Some help­ful home grown fruit hints

Western Leader - - GARDENING -

CHECK YOUR STONES AND PITS

Those plum and apri­cot stones, peach and nec­tarine pits that you put into the soil in the au­tumn once you’d eaten the sweet flesh, will be emerg­ing now and grow­ing to­ward the light. If you were far-sighted enough to put down stones and pits in ex­pec­ta­tion of grow­ing your own fruit trees, well done you! Home­grown soft fruits are es­pe­cially good value, grow­ing as they do from what would or­di­nar­ily be thrown away. Those hard ‘‘cores’’ from your favourite juicy sum­mer and au­tumn fruits con­tain the germ of a new, free fruit tree and it only takes a small ef­fort to get them grow­ing. I crack the stones and pits with a ham­mer, just enough

to let in the wa­ter when I soak them overnight and get the sprout­ing process started. I find the stones from or­gan­i­cal­ly­grown, her­itage va­ri­eties do very well, grow­ing quickly, fruit­ing early and re­sist­ing dis­eases in a man­ner su­pe­rior to store­bought trees. A pot­ted fruit tree, grown by your own hand, makes a great Christ­mas gift and costs next to noth­ing; all that’s re­quired is a little fore­sight.

SHARPEN YOUR CUT­TING TOOLS

Sharpen up your cut­ting tools with file and stone, tak­ing se­ca­teurs and lop­pers apart if nec­es­sary and get­ting those blades ra­zor-sharp. Your trees – and your wrists – will thank you for go­ing to the trou­ble of hon­ing a keen edge. While you’re at it, tighten the nuts and bolts hold­ing ev­ery­thing to­gether. Slack nuts make for poor cuts, no­body ever said, but it sounds as though they should have, as it’s true. Wob­bly blades mean prun­ing is rough and ready. Torn edges where branches have been re­moved are an in­vi­ta­tion to pests and dis­eases and a clean cut means those go beg­ging. A small shift­ing span­ner is all that’s needed for the job.

KEEP WATCH ON YOUR PLUM TREES

Not only will you en­joy the sight of plum blos­som open­ing, but you’ll pos­si­bly see one of the great­est threats to a good plum harvest op­er­at­ing right be­fore your eyes. Kereru, or na­tive wood­pi­geon, de­light in fill­ing their crops with plum blos­som and the new­ly­opened leaves form­ing on the tips of the This col­umn is adapted from the weekly e-zine, get grow­ing, from New Zealand Gar­dener mag­a­zine. For gar­den­ing ad­vice de­liv­ered to your in­box ev­ery Fri­day, sign up for Get Grow­ing at: get­grow­ing.co.nz

plum branches. By be­ing ob­ser­vant, you can see the process in ac­tion and scare the birds off, if that’s your de­sire. I learned long ago that shoo­ing kereru away is a fairly point­less ac­tiv­ity,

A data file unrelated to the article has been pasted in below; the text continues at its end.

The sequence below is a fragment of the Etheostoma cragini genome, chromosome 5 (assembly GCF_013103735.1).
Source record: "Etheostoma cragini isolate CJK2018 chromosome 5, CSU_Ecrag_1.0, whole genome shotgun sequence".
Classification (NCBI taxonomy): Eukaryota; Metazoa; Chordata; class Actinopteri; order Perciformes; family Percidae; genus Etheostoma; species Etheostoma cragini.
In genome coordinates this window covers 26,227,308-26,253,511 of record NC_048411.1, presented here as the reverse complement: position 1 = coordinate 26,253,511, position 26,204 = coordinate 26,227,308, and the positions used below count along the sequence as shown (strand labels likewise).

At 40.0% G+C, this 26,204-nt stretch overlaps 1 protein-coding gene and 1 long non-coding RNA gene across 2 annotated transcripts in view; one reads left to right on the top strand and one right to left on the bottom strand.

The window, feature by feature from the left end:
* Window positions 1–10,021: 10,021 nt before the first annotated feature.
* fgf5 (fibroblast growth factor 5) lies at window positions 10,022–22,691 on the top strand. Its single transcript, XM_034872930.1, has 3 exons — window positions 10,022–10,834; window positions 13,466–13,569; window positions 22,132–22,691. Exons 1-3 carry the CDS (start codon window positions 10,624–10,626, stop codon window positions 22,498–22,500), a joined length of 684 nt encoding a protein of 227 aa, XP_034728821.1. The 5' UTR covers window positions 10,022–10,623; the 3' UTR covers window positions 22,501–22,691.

as they are very de­ter­mined birds and never give up try­ing to fill their bel­lies with whatever takes their fancy. They sim­ply re­turn again and again un­til they’re full. I try in­stead, to cap­ture them on film, or even in my mem­ory to en­joy later in the year when other plum grow­ers are pick­ing their fruits – I jest – there are al­ways more blos­soms and plums on our trees than any­one could hope for, de­spite the at­ten­tions of the kereru.

GATHER PUSSIES FROM WIL­LOWS

The var­i­ous wil­lows that pro­duce ‘‘pussies’’ at this time of year are do­ing just that. While the downy catkins are still sound and haven’t ‘‘blown’’, clip off seg­ments of branch tips and bring them inside to dis­play in a vase. The trick to keep­ing them whole for months on end, is to leave the vase dry – that is, don’t add wa­ter, the way you would for cut flow­ers. Without wa­ter, the soft catkins will stay that way. They won’t de­velop any fur­ther and shed their bits all over the table­cloth.

Those you’ve left on the trees will open and dis­play their re­pro­duc­tive bits to the de­light of honey bees who are es­pe­cially hun­gry at win­ter’s end.

Wil­lows pro­vide a re­li­able and con­sid­er­able sup­ply of pollen and have at­tracted the at­ten­tion of bee­keep­ers around the coun­try. They are en­cour­ag­ing farm­ers to plant as many wil­low va­ri­eties as pos­si­ble on their farms, along­side their wa­ter­ways, where the bees can col­lect pollen al­most ev­ery month of the year. If you’d like to grow wil­lows, for bees, cut some wil­low wands from a tree that’s been given the okay from the bee peo­ple and your re­gional coun­cil, and poke those slips into the soil.

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